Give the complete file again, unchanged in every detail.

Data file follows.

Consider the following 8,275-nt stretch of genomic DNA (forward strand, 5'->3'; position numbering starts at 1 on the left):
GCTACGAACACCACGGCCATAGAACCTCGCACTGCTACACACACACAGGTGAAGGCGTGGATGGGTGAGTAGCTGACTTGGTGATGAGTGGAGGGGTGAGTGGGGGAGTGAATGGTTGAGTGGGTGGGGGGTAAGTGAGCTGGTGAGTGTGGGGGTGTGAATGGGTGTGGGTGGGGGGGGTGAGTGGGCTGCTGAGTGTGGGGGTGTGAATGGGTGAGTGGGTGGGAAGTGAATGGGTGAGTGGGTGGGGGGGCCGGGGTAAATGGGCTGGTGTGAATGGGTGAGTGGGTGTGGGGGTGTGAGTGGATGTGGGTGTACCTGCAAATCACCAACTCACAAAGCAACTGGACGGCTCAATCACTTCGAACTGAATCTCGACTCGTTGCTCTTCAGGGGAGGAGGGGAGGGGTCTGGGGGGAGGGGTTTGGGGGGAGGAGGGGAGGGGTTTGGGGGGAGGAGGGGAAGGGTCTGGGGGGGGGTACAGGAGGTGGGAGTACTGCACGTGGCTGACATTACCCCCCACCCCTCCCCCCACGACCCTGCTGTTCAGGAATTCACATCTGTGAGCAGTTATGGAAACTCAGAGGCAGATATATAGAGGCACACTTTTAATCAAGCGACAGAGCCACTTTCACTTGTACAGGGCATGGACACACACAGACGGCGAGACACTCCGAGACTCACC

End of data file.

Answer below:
Consider the following 8,275-nt stretch of genomic DNA (forward strand, 5'->3'; position numbering starts at 1 on the left):
GCTACGAACACCACGGCCATAGAACCTCGCACTGCTACACACACACAGGTGAAGGCGTGGATGGGTGAGTAGCTGACTTGGTGATGAGTGGAGGGGTGAGTGGGGGAGTGAATGGTTGAGTGGGTGGGGGGTAAGTGAGCTGGTGAGTGTGGGGGTGTGAATGGGTGTGGGTGGGGGGGGTGAGTGGGCTGCTGAGTGTGGGGGTGTGAATGGGTGAGTGGGTGGGAAGTGAATGGGTGAGTGGGTGGGGGGGCCGGGGTAAATGGGCTGGTGTGAATGGGTGAGTGGGTGTGGGGGTGTGAGTGGATGTGGGTGTACCTGCAAATCACCAACTCACAAAGCAACTGGACGGCTCAATCACTTCGAACTGAATCTCGACTCGTTGCTCTTCAGGGGAGGAGGGGAGGGGTCTGGGGGGAGGGGTTTGGGGGGAGGAGGGGAGGGGTTTGGGGGGAGGAGGGGAAGGGTCTGGGGGGGGGTACAGGAGGTGGGAGTACTGCACGTGGCTGACATTACCCCCCACCCCTCCCCCCACGACCCTGCTGTTCAGGAATTCACATCTGTGAGCAGTTATGGAAACTCAGAGGCAGATATATAGAGGCACACTTTTAATCAAGCGACAGAGCCACTTTCACTTGTACAGGGCATGGACACACACAGACGGCGAGACACTCCGAGACTCACC